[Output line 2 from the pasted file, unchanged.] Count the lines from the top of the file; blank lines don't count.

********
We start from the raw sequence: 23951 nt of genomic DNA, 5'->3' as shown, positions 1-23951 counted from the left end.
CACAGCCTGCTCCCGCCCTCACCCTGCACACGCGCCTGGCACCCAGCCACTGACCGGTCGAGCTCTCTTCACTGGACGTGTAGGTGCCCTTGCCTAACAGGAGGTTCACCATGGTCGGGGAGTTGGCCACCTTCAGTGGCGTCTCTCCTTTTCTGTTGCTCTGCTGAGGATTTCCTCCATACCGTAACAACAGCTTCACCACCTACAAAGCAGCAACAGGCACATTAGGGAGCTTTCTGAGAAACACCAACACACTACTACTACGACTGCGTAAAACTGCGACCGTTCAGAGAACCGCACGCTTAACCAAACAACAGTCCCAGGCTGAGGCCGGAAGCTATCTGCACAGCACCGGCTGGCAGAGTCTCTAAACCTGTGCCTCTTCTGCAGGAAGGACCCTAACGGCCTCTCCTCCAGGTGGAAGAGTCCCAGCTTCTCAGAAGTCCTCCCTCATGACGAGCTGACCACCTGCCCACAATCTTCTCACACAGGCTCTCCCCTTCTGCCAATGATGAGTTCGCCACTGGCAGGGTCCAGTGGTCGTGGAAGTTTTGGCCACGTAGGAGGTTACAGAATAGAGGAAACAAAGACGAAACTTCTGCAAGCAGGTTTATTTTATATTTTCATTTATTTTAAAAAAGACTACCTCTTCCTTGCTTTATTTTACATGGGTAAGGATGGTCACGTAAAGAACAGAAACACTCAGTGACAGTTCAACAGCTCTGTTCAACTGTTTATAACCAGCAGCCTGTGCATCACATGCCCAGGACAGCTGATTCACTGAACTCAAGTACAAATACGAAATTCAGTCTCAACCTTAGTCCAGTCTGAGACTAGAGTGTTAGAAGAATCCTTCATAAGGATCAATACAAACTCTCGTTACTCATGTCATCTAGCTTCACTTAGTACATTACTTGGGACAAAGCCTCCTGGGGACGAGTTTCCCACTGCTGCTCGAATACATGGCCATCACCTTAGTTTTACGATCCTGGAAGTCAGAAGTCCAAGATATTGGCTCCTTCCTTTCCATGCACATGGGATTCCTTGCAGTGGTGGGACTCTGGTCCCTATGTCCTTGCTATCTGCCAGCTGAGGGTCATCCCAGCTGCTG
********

CACAGCCTGCTCCCGCCCTCACCCTGCACACGCGCCTGGCACCCAGCCACTGACCGGTCGAGCTCTCTTCACTGGACGTGTAGGTGCCCTTGCCTAACAGGAGGTTCACCATGGTCGGGGAGTTGGCCACCTTCAGTGGCGTCTCTCCTTTTCTGTTGCTCTGCTGAGGATTTCCTCCATACCGTAACAACAGCTTCACCACCTACAAAGCAGCAACAGGCACATTAGGGAGCTTTCTGAGAAACACCAACACACTACTACTACGACTGCGTAAAACTGCGACCGTTCAGAGAACCGCACGCTTAACCAAACAACAGTCCCAGGCTGAGGCCGGAAGCTATCTGCACAGCACCGGCTGGCAGAGTCTCTAAACCTGTGCCTCTTCTGCAGGAAGGACCCTAACGGCCTCTCCTCCAGGTGGAAGAGTCCCAGCTTCTCAGAAGTCCTCCCTCATGACGAGCTGACCACCTGCCCACAATCTTCTCACACAGGCTCTCCCCTTCTGCCAATGATGAGTTCGCCACTGGCAGGGTCCAGTGGTCGTGGAAGTTTTGGCCACGTAGGAGGTTACAGAATAGAGGAAACAAAGACGAAACTTCTGCAAGCAGGTTTATTTTATATTTTCATTTATTTTAAAAAAGACTACCTCTTCCTTGCTTTATTTTACATGGGTAAGGATGGTCACGTAAAGAACAGAAACACTCAGTGACAGTTCAACAGCTCTGTTCAACTGTTTATAACCAGCAGCCTGTGCATCACATGCCCAGGACAGCTGATTCACTGAACTCAAGTACAAATACGAAATTCAGTCTCAACCTTAGTCCAGTCTGAGACTAGAGTGTTAGAAGAATCCTTCATAAGGATCAATACAAACTCTCGTTACTCATGTCATCTAGCTTCACTTAGTACATTACTTGGGACAAAGCCTCCTGGGGACGAGTTTCCCACTGCTGCTCGAATACATGGCCATCACCTTAGTTTTACGATCCTGGAAGTCAGAAGTCCAAGATATTGGCTCCTTCCTTTCCATGCACATGGGATTCCTTGCAGTGGTGGGACTCTGGTCCCTATGTCCTTGCTATCTGCCAGCTGAGGGTCATCCCAGCTGCTG